Penang Forum sincerely hopes that in future meetings, which YB Chow had indicated willingness to convene, there would be wider representation of the relevant agencies that had been and will be invited to attend and participate.

Note: Penang Hills Watch, launched by Penang Forum in October 2016, is a citizens-oriented initiative to provide an information platform for keeping watch on activities affecting the hills of Penang.

The public can view and download the submitted PHW report as well as the response from the state government, at the Penang Hills Watch Facebook page (@PenangHillsWatch) or the Penang Forum website and see them interactively on a map at the Penang Hills Watch page.

Reports of hill clearing can be submitted via email ([email protected]) or through its Facebook page.

Penang Forum steering committee
30 August 2017

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3 Sep 2017 10.37am

Penang Forum folks can visit Singapore’s
St John’s Island, where a 2.8 km trail marking out its history, natural habitats and vast biodiversity has just been launched.

The 2.8km trail has signboards and covers various ecosystems such as mangroves, coastal forests and their wildlife.

Can recommend such trail at Pulau Jerejak.

4 Sep 2017 12.17pm
Reply to  Gregory

Penang Forumers appear to enjoy bashing the authority without providing concrete executable environmental ideas that can be included into state sustainable development plan.

I bet they will start to cry foul over the demise of a colonial tree at Botanic Garden. If they are sincere, they could have proposed and insisted plant nursery years ago to replace the diseased ones.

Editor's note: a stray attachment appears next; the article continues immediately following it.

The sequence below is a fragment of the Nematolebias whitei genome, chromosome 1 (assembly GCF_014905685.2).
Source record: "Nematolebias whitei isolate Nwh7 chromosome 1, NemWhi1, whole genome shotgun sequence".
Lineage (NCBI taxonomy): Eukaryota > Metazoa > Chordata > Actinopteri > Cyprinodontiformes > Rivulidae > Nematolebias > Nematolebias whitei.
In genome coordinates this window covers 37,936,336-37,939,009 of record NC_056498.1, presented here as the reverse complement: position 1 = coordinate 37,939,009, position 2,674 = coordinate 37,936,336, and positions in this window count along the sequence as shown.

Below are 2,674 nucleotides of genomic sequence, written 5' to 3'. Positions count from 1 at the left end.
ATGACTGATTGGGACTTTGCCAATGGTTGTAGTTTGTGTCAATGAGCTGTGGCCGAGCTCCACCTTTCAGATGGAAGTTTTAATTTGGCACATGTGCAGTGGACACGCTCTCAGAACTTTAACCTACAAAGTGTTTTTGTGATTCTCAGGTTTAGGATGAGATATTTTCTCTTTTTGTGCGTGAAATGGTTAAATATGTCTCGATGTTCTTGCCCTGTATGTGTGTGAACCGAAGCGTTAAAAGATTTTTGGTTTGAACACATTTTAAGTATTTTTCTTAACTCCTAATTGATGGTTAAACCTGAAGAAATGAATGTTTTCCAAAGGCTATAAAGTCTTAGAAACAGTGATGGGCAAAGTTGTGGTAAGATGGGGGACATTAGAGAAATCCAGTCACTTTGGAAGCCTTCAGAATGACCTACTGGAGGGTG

4 Sep 2017 12.26pm
Reply to  Gregory

Penang Forum should sponsor Anil’s field trip to Singapore Pulau Ubin, and come back with fresh noble ideas for Pulau Jerejak.

The Forum can seek CSR funding from nature loving corporate expatriates living in Penang.

31 Aug 2017 7.11pm

Private land cleared without permit: Will the hills, trees and heritage buildings be restored?

Public land creared without permit: The typical practice so far has been negotiation with and concessions to the lawless.

Above all, will any of the criminal wealth be seized?

Jiayee Ma
Jiayee Ma
31 Aug 2017 7.58am

Penang under DAP is in a mess ? Now that undersea tunnel contractor Zenith is looking funny, very funny indeed ! What are they up for ?

SL Tay
SL Tay
31 Aug 2017 11.42am
Reply to  Jiayee Ma

Funny is you still depend on The Star for news.

Happy Hari Kebangsaan for all Malaysians
(Hari Merdeka for West Malaysians).

2 Sep 2017 2.06pm
Reply to  Jiayee Ma

Major tunnels require (a) high capital (b) tech competence (c) ongoing, expensive maintenance (d) a viable financial plan. Despite all this, the failures and disasters are notable: (a) Hokkaido (b) France-UK (c) Alps – one major tunnel. Expect disasters in KL because the region is karst (limestone). Under-sea is madness. Even if you blast through a granite mountain, do you expect the formation to be unaffected by the change – because an engineering consultant told you so?

30 Aug 2017 6.18pm

Penang is the happiest state, according to Happiness in the City Index 2017 survey